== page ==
Spring is here! The return of sunshine inspired us to look at Botticelli’s Primavera, a masterpiece of the early Renaissance and arguably the most popular artistic representation of the season, even if – as we shall see – its interpretation remains inconclusive.
Botticelli painted Primavera sometime between 1477 and 1482, probably for the marriage of Lorenzo di Pierfrancesco, cousin of the powerful Italian statesman (and important patron of the arts) Lorenzo Medici. The date is just one of the many facts surrounding the painting that remain unclear. For starters, its original title is unknown; it was first called La Primavera by the artist/art historian Giorgio Vasari, who only saw it some 70 years after it was painted. While it’s generally agreed that on one level Primavera depicts themes of love and marriage, sensuality and fertility, the work’s precise meaning continues to be debated (a search in JSTOR led us to more than 700 results, with nearly as many differing opinions). Here’s what we think we know:
Primavera depicts a group of figures in an orange grove (which may reflect the fact that the Medici family had adopted the orange tree as its family symbol). To the far left of the painting stands Mercury dissipating the clouds of winter with his staff for spring to come.
Next to Mercury stand the Three Graces, who represent the feminine virtues of Chastity, Beauty, and Love; the pearls on their heads symbolize purity. Next to them, in the center of the composition, is the Roman goddess Venus, who protects and cares for the institution of marriage. Above her is her son, cupid, blindfolded as he shoots his arrows of love towards the Three Graces.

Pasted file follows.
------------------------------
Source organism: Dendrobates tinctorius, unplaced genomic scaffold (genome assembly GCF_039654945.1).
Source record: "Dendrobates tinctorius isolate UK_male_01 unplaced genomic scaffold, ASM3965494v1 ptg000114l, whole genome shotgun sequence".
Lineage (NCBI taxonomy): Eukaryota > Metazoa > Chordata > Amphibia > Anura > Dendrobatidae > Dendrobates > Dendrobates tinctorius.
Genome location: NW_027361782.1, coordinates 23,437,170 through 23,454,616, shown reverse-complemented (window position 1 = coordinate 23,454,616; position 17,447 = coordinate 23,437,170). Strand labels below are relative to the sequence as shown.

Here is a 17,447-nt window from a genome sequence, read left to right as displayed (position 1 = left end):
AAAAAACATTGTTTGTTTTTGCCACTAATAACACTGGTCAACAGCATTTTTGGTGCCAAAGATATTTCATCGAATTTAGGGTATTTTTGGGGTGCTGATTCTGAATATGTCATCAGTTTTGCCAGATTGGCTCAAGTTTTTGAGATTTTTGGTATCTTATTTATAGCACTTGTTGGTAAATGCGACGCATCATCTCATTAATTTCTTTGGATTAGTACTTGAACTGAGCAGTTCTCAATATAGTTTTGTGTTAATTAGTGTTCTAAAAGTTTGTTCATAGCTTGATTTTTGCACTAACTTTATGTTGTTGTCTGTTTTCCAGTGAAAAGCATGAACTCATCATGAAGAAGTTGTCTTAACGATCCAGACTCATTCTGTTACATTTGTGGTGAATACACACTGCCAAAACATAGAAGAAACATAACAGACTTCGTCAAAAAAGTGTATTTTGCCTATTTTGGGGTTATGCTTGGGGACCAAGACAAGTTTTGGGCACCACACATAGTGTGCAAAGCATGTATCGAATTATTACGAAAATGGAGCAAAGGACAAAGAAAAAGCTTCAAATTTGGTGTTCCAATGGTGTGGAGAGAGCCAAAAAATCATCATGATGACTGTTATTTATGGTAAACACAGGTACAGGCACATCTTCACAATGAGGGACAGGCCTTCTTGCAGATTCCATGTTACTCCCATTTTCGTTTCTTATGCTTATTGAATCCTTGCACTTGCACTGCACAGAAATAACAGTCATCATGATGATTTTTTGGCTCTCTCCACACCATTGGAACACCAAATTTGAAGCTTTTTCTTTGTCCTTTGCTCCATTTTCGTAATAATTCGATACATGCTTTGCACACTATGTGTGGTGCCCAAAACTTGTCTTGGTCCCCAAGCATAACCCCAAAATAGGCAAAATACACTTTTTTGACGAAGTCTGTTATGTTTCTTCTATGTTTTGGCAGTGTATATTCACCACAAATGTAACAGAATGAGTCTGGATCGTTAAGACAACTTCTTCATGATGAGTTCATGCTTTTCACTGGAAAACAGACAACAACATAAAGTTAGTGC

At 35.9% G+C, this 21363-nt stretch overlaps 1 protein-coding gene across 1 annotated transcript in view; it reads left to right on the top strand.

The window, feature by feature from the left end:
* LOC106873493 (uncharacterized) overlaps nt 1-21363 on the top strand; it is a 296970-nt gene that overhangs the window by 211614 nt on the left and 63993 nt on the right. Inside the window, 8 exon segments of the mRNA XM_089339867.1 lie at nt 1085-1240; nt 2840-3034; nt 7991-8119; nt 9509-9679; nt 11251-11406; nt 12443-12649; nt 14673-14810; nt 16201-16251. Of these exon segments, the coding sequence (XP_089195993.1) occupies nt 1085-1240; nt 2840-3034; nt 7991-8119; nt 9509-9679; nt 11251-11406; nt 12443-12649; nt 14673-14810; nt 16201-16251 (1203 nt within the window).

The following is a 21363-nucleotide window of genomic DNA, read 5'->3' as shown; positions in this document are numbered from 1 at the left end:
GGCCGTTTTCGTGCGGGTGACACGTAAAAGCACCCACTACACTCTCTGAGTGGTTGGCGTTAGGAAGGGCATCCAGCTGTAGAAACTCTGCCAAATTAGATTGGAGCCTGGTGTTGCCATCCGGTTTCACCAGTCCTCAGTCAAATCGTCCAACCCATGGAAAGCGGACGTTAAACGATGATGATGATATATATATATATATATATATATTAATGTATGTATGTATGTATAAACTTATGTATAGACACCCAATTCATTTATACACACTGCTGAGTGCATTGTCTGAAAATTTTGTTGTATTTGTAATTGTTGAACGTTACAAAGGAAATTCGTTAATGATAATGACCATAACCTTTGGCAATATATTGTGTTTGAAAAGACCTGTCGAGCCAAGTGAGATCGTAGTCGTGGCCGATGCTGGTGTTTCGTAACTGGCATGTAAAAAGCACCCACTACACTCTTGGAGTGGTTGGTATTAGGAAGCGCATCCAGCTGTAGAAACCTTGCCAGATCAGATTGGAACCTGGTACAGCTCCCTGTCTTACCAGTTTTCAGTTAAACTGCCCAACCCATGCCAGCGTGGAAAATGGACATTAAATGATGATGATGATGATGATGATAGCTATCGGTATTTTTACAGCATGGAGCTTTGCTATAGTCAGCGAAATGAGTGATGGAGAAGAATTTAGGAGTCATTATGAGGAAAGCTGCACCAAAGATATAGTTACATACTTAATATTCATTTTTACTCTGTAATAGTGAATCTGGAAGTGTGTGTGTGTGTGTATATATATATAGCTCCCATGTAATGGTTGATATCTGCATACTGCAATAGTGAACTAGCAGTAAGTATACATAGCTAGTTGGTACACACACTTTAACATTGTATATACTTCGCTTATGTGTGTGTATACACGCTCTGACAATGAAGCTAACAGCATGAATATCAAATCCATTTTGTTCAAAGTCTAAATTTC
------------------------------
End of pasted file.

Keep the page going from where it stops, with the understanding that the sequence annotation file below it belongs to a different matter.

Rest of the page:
On the far right of the painting we see Zephyrus, the west wind, pursuing a nymph named Chloris. After he succeeds in reaching her, Chloris transforms into Flora, goddess of spring. The transformation is indicated by the flowers coming out of Chloris’s mouth. Flora scatters the flowers she gathered on her dress, symbolizing springtime and fertility.
The key to interpreting the composition as a whole might lie with the sources of the painting, but we have no consensus as to what they were. Parts seem to come from Ovid, who wrote about Chloris and her transformation, and from Lucretius, who in his poem “De rerum natura” touched upon some of the imagery seen in the painting, or it may have been inspired by “Rusticus,” a poem celebrating country life by Poliziano, a close friend of the Medici family. Thankfully, our appreciation for the beauty of the painting transcends our difficulties in understanding it. Metropolitan Museum of Art curator Ian Alteveer’s recent statement about Jasper John’s White Flag could easily suit Botticelli’s Primavera: “As I warmed up to this work, I realized that a work can be inscrutable and you can still love it.”
These images come to us courtesy of the Scala Archives. We encourage you to look at the painting in the ARTstor Digital Library to zoom in for illuminating close-ups. (And don’t forget to click on the duplicates and details and related images icons to explore further.)